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Inside/Out with Tsitsi Dangarembga
August 05, 2009

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Describe yourself in five words?
Sad, incorruptible, creative, hopeful, indomitable.

What's the best piece of advice you've ever received?
If an organisation doesn't have vision, leave it.

What's the most ridiculous thing you've ever done?
You don't want to know.

What is your most treasured possession?
Right now a book by Karen Armstrong, an ex-nun who has written extensively on spirituality and spiritual journeys. This one is called THE GREAT TRANSFORMATION: THE WORLD IN THE TIME OF BUDDHA, SOCRATES, CONFUCIUS AND JEREMIAH.

What do you regard as the lowest depth of misery?
A country torn apart because people have no integrity.

Do you have any strange hobbies?
Not really. When I can afford to, I go to the gym and then I grow strong enough to jog into town from Borrowdale. My other hobby is work. I love my work - writing, filmmaking, mentoring young filmmakers and writers and setting up training programmes for them. I love seeing young people come out of their shells and discover they have their own special God-given talents that they can develop and share with the world.

What do you dislike most about your appearance?
Nothing. I think I look pretty good for my age. Except my last hair dresser burnt my hair a few months ago, so I can't pull my dreads back, not even when I'm out for a business meeting. As I said, though, the dreads look pretty good down . . .

What is your greatest extravagance?
Clothes. I love clothes and the better designed, cut and tailored, the better. When I have a bit extra, I don't mind splashing out on a good champagne, but that hasn't happened in more than a decade! And I've only been able to indulge the clothes thing recently too, thanks to a reasonably well paid lecture tour in USA..

What have you got in your fridge?
Not much at the moment. We ordered a whole pig a few months ago but have just about finished it. There's some lettuce and half an avocado left over from lunch, plus a bit of last week's pumpkin pie. I am really glad though, that there's enough milk for the children.

What is your greatest fear?
Not being able to support my children.

What have you got in your pockets right now?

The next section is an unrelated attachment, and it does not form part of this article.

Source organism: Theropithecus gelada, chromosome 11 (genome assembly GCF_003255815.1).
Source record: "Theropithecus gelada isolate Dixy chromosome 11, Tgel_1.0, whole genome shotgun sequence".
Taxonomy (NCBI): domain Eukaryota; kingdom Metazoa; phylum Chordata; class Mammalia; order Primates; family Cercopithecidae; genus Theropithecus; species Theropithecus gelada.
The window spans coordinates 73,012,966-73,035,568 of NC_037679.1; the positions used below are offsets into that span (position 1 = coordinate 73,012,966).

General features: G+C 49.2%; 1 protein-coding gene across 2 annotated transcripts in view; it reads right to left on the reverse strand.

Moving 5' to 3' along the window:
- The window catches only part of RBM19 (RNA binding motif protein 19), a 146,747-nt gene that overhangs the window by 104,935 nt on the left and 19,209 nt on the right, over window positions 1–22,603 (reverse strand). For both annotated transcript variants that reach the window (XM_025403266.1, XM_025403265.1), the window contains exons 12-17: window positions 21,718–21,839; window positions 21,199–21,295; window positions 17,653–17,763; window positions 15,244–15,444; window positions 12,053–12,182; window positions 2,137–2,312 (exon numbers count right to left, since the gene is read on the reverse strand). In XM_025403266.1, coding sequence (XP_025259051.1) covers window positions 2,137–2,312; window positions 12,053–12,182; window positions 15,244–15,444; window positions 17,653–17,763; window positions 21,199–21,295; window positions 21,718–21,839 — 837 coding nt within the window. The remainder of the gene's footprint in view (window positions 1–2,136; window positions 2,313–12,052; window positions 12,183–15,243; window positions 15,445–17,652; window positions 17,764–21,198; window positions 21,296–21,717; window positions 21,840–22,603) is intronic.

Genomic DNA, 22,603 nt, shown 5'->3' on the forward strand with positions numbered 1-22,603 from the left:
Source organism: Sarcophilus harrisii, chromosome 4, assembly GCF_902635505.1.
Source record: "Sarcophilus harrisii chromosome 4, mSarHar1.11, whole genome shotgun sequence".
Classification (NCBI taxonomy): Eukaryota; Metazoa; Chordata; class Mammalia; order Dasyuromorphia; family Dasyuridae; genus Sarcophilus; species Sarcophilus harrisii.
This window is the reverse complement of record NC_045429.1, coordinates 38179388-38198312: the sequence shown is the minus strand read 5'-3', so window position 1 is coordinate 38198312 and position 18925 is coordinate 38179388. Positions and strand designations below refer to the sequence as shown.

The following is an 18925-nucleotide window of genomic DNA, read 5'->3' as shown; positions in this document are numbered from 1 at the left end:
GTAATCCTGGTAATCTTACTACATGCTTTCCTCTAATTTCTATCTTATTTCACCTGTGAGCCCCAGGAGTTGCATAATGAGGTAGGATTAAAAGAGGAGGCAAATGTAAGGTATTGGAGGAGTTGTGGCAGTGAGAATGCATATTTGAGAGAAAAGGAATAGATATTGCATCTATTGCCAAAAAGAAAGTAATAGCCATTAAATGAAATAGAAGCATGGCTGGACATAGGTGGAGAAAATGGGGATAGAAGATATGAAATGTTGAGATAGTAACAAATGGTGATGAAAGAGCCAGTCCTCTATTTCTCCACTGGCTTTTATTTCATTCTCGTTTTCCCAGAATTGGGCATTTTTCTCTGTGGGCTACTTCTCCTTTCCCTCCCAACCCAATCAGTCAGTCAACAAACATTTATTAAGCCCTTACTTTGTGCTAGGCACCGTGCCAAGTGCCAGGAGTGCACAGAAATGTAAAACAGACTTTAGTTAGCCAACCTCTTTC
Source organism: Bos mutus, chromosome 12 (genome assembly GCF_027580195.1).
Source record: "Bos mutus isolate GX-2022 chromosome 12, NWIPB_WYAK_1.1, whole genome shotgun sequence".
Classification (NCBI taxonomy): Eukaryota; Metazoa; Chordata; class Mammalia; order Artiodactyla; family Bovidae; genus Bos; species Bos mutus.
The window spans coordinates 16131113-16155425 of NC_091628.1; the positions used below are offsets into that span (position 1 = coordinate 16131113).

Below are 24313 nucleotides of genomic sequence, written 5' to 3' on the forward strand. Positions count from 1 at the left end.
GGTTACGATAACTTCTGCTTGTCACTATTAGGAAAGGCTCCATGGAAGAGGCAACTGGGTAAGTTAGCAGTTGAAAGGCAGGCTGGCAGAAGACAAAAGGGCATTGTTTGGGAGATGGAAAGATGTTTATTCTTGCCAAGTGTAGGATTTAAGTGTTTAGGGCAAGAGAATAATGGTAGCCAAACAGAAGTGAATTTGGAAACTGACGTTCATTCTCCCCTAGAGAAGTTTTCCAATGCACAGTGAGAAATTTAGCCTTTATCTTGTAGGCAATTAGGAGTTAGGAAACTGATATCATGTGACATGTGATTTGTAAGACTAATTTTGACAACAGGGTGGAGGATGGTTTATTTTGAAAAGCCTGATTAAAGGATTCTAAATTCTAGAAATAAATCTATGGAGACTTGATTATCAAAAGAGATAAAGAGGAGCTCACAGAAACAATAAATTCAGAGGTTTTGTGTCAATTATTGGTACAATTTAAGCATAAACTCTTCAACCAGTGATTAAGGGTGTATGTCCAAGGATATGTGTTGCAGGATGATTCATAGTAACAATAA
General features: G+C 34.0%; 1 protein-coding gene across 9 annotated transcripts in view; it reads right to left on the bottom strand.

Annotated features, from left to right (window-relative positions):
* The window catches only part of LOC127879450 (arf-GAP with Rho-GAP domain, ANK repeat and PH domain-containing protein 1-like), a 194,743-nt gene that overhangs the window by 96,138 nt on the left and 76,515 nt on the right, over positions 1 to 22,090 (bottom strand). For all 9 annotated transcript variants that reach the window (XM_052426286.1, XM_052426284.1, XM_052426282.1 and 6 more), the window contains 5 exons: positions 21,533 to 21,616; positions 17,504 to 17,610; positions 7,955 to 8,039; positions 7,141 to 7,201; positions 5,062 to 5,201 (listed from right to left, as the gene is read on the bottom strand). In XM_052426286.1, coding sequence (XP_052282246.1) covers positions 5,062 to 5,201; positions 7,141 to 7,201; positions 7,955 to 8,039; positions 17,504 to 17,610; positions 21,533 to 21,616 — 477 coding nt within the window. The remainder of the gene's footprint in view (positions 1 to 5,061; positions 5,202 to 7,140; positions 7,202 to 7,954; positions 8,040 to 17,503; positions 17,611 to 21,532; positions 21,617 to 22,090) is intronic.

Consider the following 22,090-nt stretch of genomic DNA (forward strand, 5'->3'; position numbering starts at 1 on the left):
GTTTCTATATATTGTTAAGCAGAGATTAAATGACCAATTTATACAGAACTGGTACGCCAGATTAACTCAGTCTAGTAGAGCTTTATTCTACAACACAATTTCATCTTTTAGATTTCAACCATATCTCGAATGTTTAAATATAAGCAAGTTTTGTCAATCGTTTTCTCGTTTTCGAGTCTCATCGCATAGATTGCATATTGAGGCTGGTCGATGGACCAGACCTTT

Nothing! I'm wearing my dressing gown.

What is your favourite journey?
My favourite journey is to myself and back, seeing all the flaws on the way there, not being afraid, but asking for grace to fix them on the way back. I don't like traveling physically, as I have to do quite a bit in my field of work.

Who are your heroes in real life?
Whitney Houston. I love women who go there and come back. They bring back so much wisdom. Which is not to say they might not go again, but that is the journey.

When and where were you happiest?
I am basically a happy person, even when I am depressed. I look at all the things I've been given - my work that does positive things for thousands, if not millions of people, the fact that my work creates jobs for others. I look at my family, my home, the people I've mentored even after we've parted ways, the people who've helped me when I'm down and out, the plans I have, the successes past, what I've learnt from despicable types who've cheated me and mine. My faith and spirituality. My conviction that something can be done and we have to do it. That adds up to happiness everyday for me, even if you find me crying my heart out about one particular incident. The sadness is the moment. Happiness prevails.

What's your biggest vice?
I have a temper, but I am learning to reign it in - I hope my family agrees. I am also allowing myself in my approaching old age to be a little selfish.

What were you like at school?
Quiet, studious, a nerd. Don't know what people call them these days. Quite frankly I was introverted because I was scared out of my skull about just about everything most of the time, and the only thing I seemed good at was memorising the notes the teachers gave and regurgitating it, so that was what I did. I also read a lot.

What are you doing next?
I'm putting my life together. My life revolves round my arts and my country, which is my home. So I need to play my role in making the arts play their part in getting Zimbabwe out of the mess we are in. As well as making a couple of short films and finishing my next novel - the last in the Tambudzai trilogy, where two chapters are left, and making sure the eighth edition of the International images Film Festival for Women IIFF runs superbly from 20 November to 28 November in Harare, and 3 November to 5 November in Bulawayo, I simply have to get stuck into making Zim a Mecca for arts. We've got to get our product right up there onto the international scale. Don't quite know how, but that's half the fun! At the moment I'm trying to send out the message of partnerships and collaboration. Don't know whether we Zimbabweans have developed any capacity for that yet generically, but we'll have to in the end. I must say, though that some local organisations like Global Arts, Pamberi Trust, the Dance Foundation Course and Gallery Delta seem to be very clued up on that principle. I hope more arts organisations will get the message and follow suit. Can you imagine what great productions we Zimbabweans could make? We could have the whole world looking at us and thinking that is THE place, if we pooled our talents. I suppose this doesn't just apply to the arts.

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